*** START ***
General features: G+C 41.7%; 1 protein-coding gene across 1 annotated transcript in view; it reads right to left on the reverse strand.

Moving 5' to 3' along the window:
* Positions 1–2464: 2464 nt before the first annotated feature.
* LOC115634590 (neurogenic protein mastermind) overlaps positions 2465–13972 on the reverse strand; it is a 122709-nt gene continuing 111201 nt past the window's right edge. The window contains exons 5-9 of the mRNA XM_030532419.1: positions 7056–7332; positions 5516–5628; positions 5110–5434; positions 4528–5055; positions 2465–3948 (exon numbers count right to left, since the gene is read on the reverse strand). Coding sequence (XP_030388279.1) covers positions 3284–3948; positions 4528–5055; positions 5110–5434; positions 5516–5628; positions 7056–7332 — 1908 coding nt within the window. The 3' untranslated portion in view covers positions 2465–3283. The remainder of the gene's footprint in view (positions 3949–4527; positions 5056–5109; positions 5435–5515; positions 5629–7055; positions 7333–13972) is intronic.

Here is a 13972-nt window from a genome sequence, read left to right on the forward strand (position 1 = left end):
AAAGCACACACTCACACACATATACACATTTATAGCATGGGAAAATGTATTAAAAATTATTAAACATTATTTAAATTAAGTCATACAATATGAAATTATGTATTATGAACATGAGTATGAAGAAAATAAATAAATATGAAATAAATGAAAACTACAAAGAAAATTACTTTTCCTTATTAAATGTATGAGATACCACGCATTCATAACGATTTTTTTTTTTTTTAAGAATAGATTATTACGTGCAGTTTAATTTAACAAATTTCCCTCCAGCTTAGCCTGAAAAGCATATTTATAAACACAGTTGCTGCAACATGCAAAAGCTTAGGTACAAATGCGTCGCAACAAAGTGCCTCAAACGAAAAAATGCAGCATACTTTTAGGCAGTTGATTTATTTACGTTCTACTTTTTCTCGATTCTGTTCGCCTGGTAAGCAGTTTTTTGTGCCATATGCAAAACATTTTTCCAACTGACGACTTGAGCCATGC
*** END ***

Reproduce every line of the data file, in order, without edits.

General features: G+C 41.7%; 1 protein-coding gene across 1 annotated transcript in view; it reads right to left on the reverse strand.

Moving 5' to 3' along the window:
* Positions 1–2464: 2464 nt before the first annotated feature.
* LOC115634590 (neurogenic protein mastermind) overlaps positions 2465–13972 on the reverse strand; it is a 122709-nt gene continuing 111201 nt past the window's right edge. The window contains exons 5-9 of the mRNA XM_030532419.1: positions 7056–7332; positions 5516–5628; positions 5110–5434; positions 4528–5055; positions 2465–3948 (exon numbers count right to left, since the gene is read on the reverse strand). Coding sequence (XP_030388279.1) covers positions 3284–3948; positions 4528–5055; positions 5110–5434; positions 5516–5628; positions 7056–7332 — 1908 coding nt within the window. The 3' untranslated portion in view covers positions 2465–3283. The remainder of the gene's footprint in view (positions 3949–4527; positions 5056–5109; positions 5435–5515; positions 5629–7055; positions 7333–13972) is intronic.

Here is a 13972-nt window from a genome sequence, read left to right on the forward strand (position 1 = left end):
AAAGCACACACTCACACACATATACACATTTATAGCATGGGAAAATGTATTAAAAATTATTAAACATTATTTAAATTAAGTCATACAATATGAAATTATGTATTATGAACATGAGTATGAAGAAAATAAATAAATATGAAATAAATGAAAACTACAAAGAAAATTACTTTTCCTTATTAAATGTATGAGATACCACGCATTCATAACGATTTTTTTTTTTTTTAAGAATAGATTATTACGTGCAGTTTAATTTAACAAATTTCCCTCCAGCTTAGCCTGAAAAGCATATTTATAAACACAGTTGCTGCAACATGCAAAAGCTTAGGTACAAATGCGTCGCAACAAAGTGCCTCAAACGAAAAAATGCAGCATACTTTTAGGCAGTTGATTTATTTACGTTCTACTTTTTCTCGATTCTGTTCGCCTGGTAAGCAGTTTTTTGTGCCATATGCAAAACATTTTTCCAACTGACGACTTGAGCCATGC